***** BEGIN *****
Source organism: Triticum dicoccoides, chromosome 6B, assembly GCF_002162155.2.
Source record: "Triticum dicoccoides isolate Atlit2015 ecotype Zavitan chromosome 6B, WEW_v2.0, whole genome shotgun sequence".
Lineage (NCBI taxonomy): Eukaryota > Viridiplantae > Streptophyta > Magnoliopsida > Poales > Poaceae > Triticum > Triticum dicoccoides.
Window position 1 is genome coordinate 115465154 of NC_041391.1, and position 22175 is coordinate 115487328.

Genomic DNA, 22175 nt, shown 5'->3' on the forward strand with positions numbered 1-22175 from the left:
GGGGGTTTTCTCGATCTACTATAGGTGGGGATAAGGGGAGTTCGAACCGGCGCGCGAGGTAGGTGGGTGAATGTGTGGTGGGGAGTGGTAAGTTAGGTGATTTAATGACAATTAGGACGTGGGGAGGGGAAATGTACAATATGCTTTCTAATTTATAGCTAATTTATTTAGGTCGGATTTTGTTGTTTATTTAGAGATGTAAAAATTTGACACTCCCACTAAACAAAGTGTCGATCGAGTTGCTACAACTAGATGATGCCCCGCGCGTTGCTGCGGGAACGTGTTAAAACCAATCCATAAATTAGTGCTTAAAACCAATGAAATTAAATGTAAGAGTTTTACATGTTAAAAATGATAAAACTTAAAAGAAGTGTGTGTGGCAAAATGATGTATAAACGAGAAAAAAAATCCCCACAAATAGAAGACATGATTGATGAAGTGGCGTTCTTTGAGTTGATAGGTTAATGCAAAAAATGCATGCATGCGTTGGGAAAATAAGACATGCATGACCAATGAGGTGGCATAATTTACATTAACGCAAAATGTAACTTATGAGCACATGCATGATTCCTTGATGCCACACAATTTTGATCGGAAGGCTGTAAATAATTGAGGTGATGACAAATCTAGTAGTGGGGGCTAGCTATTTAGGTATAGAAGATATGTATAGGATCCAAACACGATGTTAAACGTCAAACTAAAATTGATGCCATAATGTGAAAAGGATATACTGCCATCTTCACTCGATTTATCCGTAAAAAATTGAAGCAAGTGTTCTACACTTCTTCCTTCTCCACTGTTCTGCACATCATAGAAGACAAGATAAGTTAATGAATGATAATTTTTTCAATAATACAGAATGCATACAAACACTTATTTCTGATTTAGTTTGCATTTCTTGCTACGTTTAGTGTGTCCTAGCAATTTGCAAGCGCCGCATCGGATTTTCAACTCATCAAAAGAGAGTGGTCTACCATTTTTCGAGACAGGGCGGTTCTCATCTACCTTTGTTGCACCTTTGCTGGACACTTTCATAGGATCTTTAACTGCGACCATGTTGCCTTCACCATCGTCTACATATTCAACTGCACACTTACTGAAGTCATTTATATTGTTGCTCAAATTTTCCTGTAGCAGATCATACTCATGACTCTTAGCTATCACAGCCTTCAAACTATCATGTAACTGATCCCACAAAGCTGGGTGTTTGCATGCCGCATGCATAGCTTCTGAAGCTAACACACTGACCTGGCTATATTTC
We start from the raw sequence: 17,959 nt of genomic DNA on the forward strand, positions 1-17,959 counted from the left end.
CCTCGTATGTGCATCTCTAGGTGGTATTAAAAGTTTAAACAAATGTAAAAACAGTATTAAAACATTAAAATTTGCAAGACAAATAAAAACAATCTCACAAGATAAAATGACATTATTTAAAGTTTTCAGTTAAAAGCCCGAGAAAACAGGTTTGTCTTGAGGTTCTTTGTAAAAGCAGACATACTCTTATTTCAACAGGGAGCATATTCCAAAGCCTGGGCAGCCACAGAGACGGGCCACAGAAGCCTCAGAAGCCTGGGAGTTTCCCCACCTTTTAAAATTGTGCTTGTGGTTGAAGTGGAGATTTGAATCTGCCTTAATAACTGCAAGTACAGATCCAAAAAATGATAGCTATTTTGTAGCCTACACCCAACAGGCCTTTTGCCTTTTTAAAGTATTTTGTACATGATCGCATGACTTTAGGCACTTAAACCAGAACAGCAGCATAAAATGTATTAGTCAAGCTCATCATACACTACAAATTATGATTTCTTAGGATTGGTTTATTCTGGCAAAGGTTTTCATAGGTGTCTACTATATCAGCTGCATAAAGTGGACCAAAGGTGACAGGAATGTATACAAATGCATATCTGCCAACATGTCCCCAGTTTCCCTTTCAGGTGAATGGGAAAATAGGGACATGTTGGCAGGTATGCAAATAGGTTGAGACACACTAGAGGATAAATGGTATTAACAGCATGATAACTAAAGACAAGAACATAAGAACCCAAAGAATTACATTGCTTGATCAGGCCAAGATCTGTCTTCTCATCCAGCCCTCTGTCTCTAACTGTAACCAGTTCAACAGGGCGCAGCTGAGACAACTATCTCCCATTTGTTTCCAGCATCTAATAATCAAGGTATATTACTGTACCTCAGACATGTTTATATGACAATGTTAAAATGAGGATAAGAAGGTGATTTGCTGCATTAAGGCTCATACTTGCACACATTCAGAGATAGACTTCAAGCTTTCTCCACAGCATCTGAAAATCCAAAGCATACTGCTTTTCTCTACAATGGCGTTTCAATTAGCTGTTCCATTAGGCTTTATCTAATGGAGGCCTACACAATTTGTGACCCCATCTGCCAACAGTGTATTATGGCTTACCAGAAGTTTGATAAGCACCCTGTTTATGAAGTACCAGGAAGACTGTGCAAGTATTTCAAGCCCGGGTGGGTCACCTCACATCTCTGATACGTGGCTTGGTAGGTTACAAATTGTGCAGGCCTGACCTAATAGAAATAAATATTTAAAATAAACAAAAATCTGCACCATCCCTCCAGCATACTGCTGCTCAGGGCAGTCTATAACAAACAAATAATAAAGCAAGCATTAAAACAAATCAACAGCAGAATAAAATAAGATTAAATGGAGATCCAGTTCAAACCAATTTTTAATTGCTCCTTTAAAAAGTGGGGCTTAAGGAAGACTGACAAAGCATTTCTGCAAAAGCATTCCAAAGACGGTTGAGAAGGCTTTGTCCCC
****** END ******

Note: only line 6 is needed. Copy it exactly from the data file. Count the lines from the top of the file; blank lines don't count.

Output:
GGGGGTTTTCTCGATCTACTATAGGTGGGGATAAGGGGAGTTCGAACCGGCGCGCGAGGTAGGTGGGTGAATGTGTGGTGGGGAGTGGTAAGTTAGGTGATTTAATGACAATTAGGACGTGGGGAGGGGAAATGTACAATATGCTTTCTAATTTATAGCTAATTTATTTAGGTCGGATTTTGTTGTTTATTTAGAGATGTAAAAATTTGACACTCCCACTAAACAAAGTGTCGATCGAGTTGCTACAACTAGATGATGCCCCGCGCGTTGCTGCGGGAACGTGTTAAAACCAATCCATAAATTAGTGCTTAAAACCAATGAAATTAAATGTAAGAGTTTTACATGTTAAAAATGATAAAACTTAAAAGAAGTGTGTGTGGCAAAATGATGTATAAACGAGAAAAAAAATCCCCACAAATAGAAGACATGATTGATGAAGTGGCGTTCTTTGAGTTGATAGGTTAATGCAAAAAATGCATGCATGCGTTGGGAAAATAAGACATGCATGACCAATGAGGTGGCATAATTTACATTAACGCAAAATGTAACTTATGAGCACATGCATGATTCCTTGATGCCACACAATTTTGATCGGAAGGCTGTAAATAATTGAGGTGATGACAAATCTAGTAGTGGGGGCTAGCTATTTAGGTATAGAAGATATGTATAGGATCCAAACACGATGTTAAACGTCAAACTAAAATTGATGCCATAATGTGAAAAGGATATACTGCCATCTTCACTCGATTTATCCGTAAAAAATTGAAGCAAGTGTTCTACACTTCTTCCTTCTCCACTGTTCTGCACATCATAGAAGACAAGATAAGTTAATGAATGATAATTTTTTCAATAATACAGAATGCATACAAACACTTATTTCTGATTTAGTTTGCATTTCTTGCTACGTTTAGTGTGTCCTAGCAATTTGCAAGCGCCGCATCGGATTTTCAACTCATCAAAAGAGAGTGGTCTACCATTTTTCGAGACAGGGCGGTTCTCATCTACCTTTGTTGCACCTTTGCTGGACACTTTCATAGGATCTTTAACTGCGACCATGTTGCCTTCACCATCGTCTACATATTCAACTGCACACTTACTGAAGTCATTTATATTGTTGCTCAAATTTTCCTGTAGCAGATCATACTCATGACTCTTAGCTATCACAGCCTTCAAACTATCATGTAACTGATCCCACAAAGCTGGGTGTTTGCATGCCGCATGCATAGCTTCTGAAGCTAACACACTGACCTGGCTATATTTC